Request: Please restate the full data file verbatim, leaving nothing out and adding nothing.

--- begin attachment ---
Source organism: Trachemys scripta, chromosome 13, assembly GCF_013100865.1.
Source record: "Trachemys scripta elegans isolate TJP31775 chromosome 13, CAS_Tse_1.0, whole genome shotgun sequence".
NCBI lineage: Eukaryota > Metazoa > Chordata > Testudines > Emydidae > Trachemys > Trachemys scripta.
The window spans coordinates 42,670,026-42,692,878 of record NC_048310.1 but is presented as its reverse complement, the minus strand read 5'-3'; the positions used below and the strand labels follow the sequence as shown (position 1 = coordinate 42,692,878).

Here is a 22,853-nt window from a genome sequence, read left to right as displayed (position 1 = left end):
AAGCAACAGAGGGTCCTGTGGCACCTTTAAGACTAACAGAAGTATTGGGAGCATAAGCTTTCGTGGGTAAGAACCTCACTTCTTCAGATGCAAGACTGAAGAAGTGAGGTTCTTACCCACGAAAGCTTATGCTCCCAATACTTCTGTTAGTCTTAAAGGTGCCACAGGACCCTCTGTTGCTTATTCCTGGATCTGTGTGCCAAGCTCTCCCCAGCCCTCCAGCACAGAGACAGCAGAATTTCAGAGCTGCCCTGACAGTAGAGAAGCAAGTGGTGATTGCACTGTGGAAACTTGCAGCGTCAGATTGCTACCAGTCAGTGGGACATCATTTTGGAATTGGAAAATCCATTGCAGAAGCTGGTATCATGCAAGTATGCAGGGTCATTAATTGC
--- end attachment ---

Source organism: Trachemys scripta, chromosome 13, assembly GCF_013100865.1.
Source record: "Trachemys scripta elegans isolate TJP31775 chromosome 13, CAS_Tse_1.0, whole genome shotgun sequence".
NCBI lineage: Eukaryota > Metazoa > Chordata > Testudines > Emydidae > Trachemys > Trachemys scripta.
The window spans coordinates 42,670,026-42,692,878 of record NC_048310.1 but is presented as its reverse complement, the minus strand read 5'-3'; the positions used below and the strand labels follow the sequence as shown (position 1 = coordinate 42,692,878).

Here is a 22,853-nt window from a genome sequence, read left to right as displayed (position 1 = left end):
AAGCAACAGAGGGTCCTGTGGCACCTTTAAGACTAACAGAAGTATTGGGAGCATAAGCTTTCGTGGGTAAGAACCTCACTTCTTCAGATGCAAGACTGAAGAAGTGAGGTTCTTACCCACGAAAGCTTATGCTCCCAATACTTCTGTTAGTCTTAAAGGTGCCACAGGACCCTCTGTTGCTTATTCCTGGATCTGTGTGCCAAGCTCTCCCCAGCCCTCCAGCACAGAGACAGCAGAATTTCAGAGCTGCCCTGACAGTAGAGAAGCAAGTGGTGATTGCACTGTGGAAACTTGCAGCGTCAGATTGCTACCAGTCAGTGGGACATCATTTTGGAATTGGAAAATCCATTGCAGAAGCTGGTATCATGCAAGTATGCAGGGTCATTAATTGC